# rename current map to tmp
    g.rename rast=$map,$map.tmp
    # filter and save with original name
    r.mapcalc "$map = if($map.tmp == 0, null(), 1)"
    # colorize the binary map
    echo "1 yellow" | r.colors $map rules=-
    # remove cruft
    g.remove rast=$map.tmp

As a result we got ten binary maps, ideal for using them as overlay with shaded DEMs or OpenStreetMap layers. The areas exposed to direct sunlight are shown in yellow.

Trento direct sunlight 15 Dec 2013 Animation

Trento, direct sunlight, 15 Dec 2013 between 10am and 5pm (See here for creating an animated GIF). Quality reduced for this blog.

2. Time to look at some details: So, is Malga Brigolina in sunlight at lunch time?

Situation at 12pm (noon): predicted that the restaurant is still in shadow – confirmed in the photo:


(click to enlarge)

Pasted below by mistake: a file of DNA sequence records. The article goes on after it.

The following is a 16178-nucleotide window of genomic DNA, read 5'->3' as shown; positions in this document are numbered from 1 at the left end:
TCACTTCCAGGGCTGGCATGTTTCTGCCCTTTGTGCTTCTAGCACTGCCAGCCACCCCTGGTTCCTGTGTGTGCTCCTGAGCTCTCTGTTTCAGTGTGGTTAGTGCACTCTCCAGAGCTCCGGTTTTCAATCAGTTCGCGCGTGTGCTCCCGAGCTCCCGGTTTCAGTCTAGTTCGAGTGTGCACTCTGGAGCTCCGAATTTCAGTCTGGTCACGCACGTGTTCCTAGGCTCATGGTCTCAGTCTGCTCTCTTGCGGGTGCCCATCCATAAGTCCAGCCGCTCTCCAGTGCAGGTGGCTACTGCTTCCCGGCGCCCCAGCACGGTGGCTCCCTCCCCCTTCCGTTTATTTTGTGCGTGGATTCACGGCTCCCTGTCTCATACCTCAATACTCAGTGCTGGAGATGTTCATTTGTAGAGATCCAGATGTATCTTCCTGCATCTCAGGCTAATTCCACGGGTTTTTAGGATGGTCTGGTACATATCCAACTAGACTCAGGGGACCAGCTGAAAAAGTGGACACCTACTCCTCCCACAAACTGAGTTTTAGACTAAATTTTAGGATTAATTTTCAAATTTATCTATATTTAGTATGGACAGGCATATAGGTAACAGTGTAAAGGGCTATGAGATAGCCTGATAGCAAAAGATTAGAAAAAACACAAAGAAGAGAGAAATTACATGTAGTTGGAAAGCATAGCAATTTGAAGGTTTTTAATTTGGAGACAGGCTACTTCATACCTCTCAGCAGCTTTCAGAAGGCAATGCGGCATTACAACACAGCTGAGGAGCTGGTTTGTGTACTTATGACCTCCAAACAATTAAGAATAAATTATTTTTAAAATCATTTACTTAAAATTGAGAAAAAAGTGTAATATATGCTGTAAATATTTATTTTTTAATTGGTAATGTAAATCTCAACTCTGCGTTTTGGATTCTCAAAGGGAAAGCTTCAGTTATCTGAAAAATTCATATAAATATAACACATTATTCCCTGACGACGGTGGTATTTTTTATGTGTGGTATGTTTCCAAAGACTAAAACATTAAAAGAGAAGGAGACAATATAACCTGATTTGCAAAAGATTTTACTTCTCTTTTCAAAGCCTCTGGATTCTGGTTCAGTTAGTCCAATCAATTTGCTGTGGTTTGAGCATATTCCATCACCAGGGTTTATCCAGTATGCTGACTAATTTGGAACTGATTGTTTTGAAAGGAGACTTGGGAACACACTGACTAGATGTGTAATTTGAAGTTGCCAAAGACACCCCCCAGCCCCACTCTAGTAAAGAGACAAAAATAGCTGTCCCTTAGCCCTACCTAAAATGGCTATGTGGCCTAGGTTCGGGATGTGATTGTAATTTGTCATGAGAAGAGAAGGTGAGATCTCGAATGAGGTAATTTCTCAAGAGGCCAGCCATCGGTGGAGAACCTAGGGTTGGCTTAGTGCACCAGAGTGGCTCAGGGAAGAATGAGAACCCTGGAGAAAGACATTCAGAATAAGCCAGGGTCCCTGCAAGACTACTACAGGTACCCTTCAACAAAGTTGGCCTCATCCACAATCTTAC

Situation at 1:30/2:00pm: sun is getting closer to the Malga, as confirmed in photo (note that the left photo is 20min ahead of the map). The small street in the right photo is still in the shadow as predicted in the map):

malga_brigolina_direct_sunlight_15dec2013_14pm_foto(click to enlarge)

Situation at 3:00pm: sun here and there at Malga Brigolina:

malga_brigolina_direct_sunlight_15dec2013_15pm_3DSunlight map blended with OpenStreetmap layer (r.blend + r.composite) and draped over DEM in wxNVIZ of GRASS GIS 7 (click to enlarge). The sunday walk path around Malga Brigolina is the blue/red vector line shown in the view center.

Situation at 4:00pm: we are close to sunset in Trentino… view towards the Rotaliana (Mezzocorona, S. Michele all’Adige), last sunlit summits also seen in photo:

rotaliana_direct_sunlight_15dec2013_16pm_foto(click to enlarge)

3. Outcome

The resulting sunlight/shadow map appear to match nicely realty. Perhaps r.sun.hourly should get an additional flag to generate the binary “sun-yes” – “sun-no” maps directly.

trento_direct_sunlight_15dec2013_15pm_3DDirect sunlight zones (yellow, 15 Dec 2013, 3pm): Trento with Monte Bondone, Paganella, Marzolan, Lago di Caldonazzo, Lago di Levico and surroundings (click to enlarge)

4. GRASS GIS usage note

The wxGUI settings were as simple as this (note the transparency values for the various layers):


Data sources:

Using the 25m EU-DEM for shading OpenStreetMap layers